Penn Medicine




Approximately 400 abdominal imaging studies are performed daily across Penn Medicine. For patients with indeterminate or suspicious lesions identified in abdominal imaging reports, a missed follow-up appointment can result in delayed cancer diagnosis or other serious implications.  

The Department of Radiology at HUP implemented standardized categorization for focal abdominal mass reporting in July 2013.  However, Penn Medicine does not currently have an automated system in place to monitor follow-up recommendations from providers and determine whether the patient has scheduled, completed or missed the appointment.

Implementing an automated system to monitor follow-up recommendations and patient action would increase the likelihood that patients complete clinically indicated follow-up instructions, and that radiologists receive feedback about lesions diagnosed on abdominal imaging.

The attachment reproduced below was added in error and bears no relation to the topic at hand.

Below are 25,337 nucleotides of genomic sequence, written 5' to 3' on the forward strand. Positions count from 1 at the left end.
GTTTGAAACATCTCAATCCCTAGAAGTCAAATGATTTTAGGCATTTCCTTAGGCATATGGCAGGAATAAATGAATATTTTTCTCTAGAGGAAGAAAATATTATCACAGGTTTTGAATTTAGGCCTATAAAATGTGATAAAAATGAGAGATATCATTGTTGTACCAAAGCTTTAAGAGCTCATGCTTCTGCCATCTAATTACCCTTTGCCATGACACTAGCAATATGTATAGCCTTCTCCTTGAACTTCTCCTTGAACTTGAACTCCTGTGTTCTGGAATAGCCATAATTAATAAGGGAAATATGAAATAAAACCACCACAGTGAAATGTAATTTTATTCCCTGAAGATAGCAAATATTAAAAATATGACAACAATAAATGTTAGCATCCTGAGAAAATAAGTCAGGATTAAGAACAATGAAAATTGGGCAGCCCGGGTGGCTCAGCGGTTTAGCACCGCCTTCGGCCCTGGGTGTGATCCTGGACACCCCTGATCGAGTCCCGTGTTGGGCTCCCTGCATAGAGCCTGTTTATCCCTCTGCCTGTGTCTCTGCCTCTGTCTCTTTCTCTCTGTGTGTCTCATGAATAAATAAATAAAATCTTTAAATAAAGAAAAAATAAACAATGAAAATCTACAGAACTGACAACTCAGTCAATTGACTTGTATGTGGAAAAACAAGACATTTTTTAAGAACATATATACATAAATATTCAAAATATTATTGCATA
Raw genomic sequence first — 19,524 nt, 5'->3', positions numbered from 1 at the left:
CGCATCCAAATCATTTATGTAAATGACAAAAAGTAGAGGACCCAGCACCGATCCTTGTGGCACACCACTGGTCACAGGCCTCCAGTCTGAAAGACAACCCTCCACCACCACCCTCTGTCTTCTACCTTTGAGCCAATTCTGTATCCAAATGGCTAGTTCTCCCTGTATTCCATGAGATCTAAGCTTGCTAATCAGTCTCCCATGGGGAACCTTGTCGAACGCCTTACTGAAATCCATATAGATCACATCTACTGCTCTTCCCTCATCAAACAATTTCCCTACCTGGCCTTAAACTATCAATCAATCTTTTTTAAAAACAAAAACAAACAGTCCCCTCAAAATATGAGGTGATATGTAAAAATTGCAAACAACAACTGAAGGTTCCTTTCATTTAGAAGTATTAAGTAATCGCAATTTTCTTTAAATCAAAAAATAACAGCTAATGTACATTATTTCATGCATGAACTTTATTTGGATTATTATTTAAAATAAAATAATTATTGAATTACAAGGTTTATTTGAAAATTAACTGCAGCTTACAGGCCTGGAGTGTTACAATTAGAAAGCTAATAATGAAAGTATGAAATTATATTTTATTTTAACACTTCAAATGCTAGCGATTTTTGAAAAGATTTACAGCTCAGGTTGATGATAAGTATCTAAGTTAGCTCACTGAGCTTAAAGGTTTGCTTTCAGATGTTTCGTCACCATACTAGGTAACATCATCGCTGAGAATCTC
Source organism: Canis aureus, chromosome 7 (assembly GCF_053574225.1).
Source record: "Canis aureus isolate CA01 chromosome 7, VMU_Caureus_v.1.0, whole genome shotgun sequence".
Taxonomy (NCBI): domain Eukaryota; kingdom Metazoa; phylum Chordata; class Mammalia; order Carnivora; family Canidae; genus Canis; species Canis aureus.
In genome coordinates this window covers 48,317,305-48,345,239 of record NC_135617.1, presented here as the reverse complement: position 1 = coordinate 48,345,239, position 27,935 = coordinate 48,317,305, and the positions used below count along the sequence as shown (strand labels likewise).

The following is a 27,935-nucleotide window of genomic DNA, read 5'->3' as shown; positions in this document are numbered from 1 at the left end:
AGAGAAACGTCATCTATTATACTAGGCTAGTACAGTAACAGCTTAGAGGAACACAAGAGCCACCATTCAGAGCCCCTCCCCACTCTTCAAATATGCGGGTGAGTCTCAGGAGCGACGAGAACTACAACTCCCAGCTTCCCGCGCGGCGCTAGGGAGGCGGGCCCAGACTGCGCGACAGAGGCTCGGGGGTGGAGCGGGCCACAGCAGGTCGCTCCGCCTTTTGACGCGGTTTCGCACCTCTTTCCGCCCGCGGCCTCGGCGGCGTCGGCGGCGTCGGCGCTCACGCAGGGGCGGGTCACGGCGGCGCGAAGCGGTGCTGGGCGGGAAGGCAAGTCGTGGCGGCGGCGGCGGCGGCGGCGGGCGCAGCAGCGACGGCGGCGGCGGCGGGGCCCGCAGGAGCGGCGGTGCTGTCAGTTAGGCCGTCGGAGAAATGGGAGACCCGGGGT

We worked with Hanna Zafar, MD, MHS, and Tessa Cook, MD, PhD to build an informatics application that uses the lesion categorization system to identify all patients with indeterminate or suspicious lesions. The Automated Radiology Recommendation Tracking Engine (ARRTE) uses the Radiology Information System (RIS) to identify patients and requires radiologists to specify the modality and timing of follow-up for any indeterminate and suspicious lesions.  


When fully implemented, ARRTE will mine data from the RIS daily to determine if recommended follow-up is scheduled, completed or neither scheduled nor completed within the specified time frame. If a patient does not have a scheduled or completed follow-up within the specified time frame, ARRTE will generate an automated electronic message to Penn Medicine providers or a flag to call providers outside of the system.



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Philadelphia, PA 19104 

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